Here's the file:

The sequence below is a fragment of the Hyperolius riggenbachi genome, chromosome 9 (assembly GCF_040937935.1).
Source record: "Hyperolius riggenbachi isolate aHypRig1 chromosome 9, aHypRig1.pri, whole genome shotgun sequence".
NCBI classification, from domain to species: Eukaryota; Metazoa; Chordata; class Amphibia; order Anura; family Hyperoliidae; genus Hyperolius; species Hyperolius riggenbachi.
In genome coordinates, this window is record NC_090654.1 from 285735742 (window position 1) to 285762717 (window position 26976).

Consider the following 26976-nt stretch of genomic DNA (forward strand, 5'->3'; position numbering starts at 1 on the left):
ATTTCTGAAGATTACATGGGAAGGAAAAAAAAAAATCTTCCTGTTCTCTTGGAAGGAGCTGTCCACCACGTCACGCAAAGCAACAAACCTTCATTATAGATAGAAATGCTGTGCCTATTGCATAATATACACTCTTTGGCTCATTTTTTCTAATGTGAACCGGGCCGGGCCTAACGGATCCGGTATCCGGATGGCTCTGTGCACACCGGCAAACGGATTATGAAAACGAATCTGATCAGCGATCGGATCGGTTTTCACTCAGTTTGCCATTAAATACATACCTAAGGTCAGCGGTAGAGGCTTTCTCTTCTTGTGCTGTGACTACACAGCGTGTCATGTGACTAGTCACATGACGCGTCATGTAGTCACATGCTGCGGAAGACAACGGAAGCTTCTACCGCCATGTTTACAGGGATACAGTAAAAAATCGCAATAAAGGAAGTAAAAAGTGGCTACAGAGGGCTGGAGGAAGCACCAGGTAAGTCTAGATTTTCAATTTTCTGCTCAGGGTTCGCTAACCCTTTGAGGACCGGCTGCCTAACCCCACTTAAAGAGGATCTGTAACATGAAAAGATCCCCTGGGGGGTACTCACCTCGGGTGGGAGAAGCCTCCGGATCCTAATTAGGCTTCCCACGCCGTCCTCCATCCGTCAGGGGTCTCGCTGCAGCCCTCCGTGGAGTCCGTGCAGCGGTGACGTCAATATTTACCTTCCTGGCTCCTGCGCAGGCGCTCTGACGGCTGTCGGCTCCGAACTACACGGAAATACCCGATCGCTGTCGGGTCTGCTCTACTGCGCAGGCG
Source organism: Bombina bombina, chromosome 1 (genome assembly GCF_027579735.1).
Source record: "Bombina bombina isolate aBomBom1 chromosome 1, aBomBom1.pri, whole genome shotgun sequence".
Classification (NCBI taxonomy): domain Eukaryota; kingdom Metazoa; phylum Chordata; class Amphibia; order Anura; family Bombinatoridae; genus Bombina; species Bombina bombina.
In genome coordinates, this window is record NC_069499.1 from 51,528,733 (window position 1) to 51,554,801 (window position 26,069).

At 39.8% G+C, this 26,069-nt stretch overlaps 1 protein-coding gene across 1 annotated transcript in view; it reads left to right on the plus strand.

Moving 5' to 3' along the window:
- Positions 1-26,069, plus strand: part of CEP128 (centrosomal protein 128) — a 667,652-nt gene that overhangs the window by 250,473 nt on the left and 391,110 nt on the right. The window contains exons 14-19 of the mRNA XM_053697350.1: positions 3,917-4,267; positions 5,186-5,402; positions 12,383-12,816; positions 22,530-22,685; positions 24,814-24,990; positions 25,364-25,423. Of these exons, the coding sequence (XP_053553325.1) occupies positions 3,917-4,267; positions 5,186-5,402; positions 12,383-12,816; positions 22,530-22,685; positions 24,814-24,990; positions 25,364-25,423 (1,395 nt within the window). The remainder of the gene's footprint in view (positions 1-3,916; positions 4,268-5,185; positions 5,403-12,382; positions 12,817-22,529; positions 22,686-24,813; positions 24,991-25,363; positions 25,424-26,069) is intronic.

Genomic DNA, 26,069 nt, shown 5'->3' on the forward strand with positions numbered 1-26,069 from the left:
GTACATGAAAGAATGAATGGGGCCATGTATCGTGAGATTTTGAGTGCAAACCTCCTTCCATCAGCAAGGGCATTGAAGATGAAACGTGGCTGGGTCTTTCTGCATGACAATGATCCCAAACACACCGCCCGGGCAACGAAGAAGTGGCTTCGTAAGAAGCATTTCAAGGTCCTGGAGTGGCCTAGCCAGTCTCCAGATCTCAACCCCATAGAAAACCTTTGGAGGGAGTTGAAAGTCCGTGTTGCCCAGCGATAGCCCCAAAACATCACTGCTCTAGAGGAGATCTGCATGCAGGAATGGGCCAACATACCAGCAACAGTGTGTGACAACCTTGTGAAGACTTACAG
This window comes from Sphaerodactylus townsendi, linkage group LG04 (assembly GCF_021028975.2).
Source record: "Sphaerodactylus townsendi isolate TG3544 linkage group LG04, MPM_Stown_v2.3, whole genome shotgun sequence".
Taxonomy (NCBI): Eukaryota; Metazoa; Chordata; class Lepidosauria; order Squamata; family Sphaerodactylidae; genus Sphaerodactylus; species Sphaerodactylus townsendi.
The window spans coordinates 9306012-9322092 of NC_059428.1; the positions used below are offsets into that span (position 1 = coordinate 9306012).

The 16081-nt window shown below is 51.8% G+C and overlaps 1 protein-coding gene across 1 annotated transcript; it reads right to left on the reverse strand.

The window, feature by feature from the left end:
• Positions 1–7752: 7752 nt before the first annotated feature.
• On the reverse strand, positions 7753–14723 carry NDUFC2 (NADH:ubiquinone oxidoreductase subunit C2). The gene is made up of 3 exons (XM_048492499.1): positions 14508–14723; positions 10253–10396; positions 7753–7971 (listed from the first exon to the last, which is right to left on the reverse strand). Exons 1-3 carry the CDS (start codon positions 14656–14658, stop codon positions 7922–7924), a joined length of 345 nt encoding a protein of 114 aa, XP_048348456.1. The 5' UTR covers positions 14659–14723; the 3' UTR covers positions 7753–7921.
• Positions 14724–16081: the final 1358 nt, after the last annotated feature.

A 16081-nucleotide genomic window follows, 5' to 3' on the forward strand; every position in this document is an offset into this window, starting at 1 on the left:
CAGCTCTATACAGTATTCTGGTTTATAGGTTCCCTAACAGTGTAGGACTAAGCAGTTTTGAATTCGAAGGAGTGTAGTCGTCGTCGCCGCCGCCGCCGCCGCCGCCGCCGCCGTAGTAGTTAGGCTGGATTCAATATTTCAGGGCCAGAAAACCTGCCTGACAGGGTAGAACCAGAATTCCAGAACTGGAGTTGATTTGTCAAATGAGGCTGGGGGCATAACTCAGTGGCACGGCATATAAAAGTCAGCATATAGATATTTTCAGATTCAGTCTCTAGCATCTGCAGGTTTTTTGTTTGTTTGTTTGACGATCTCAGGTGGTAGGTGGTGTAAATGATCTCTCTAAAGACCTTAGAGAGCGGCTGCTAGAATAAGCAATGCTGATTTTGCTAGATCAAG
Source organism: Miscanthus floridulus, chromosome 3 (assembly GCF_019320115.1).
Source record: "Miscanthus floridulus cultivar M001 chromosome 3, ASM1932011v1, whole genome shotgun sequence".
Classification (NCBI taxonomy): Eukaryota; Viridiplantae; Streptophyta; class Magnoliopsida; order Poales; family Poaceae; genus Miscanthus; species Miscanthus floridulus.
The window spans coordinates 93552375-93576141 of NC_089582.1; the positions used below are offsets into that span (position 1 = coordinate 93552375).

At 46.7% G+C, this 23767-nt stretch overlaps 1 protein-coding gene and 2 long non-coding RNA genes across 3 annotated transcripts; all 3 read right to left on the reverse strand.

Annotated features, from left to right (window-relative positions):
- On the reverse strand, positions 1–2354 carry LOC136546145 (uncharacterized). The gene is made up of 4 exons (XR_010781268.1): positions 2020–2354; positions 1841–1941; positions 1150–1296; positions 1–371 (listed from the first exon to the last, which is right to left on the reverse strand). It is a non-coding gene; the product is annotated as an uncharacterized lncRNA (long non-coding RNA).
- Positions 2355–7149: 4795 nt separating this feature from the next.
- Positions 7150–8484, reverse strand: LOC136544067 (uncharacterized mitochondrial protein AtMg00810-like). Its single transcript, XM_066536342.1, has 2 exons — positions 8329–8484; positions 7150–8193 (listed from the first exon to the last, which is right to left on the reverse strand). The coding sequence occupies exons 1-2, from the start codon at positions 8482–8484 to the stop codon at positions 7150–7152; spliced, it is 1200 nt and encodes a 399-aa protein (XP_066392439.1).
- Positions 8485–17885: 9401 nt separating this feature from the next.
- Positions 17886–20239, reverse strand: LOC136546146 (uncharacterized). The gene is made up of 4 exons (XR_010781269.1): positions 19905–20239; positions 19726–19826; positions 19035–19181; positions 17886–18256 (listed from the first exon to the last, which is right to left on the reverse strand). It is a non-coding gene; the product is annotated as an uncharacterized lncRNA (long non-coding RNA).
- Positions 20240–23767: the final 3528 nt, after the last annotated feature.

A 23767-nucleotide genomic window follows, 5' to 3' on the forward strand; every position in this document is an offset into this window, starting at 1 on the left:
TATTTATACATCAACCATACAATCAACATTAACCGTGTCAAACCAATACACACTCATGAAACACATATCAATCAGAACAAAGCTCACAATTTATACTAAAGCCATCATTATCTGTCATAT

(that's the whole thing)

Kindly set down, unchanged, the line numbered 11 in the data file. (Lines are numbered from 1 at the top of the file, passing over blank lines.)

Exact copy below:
At 39.8% G+C, this 26,069-nt stretch overlaps 1 protein-coding gene across 1 annotated transcript in view; it reads left to right on the plus strand.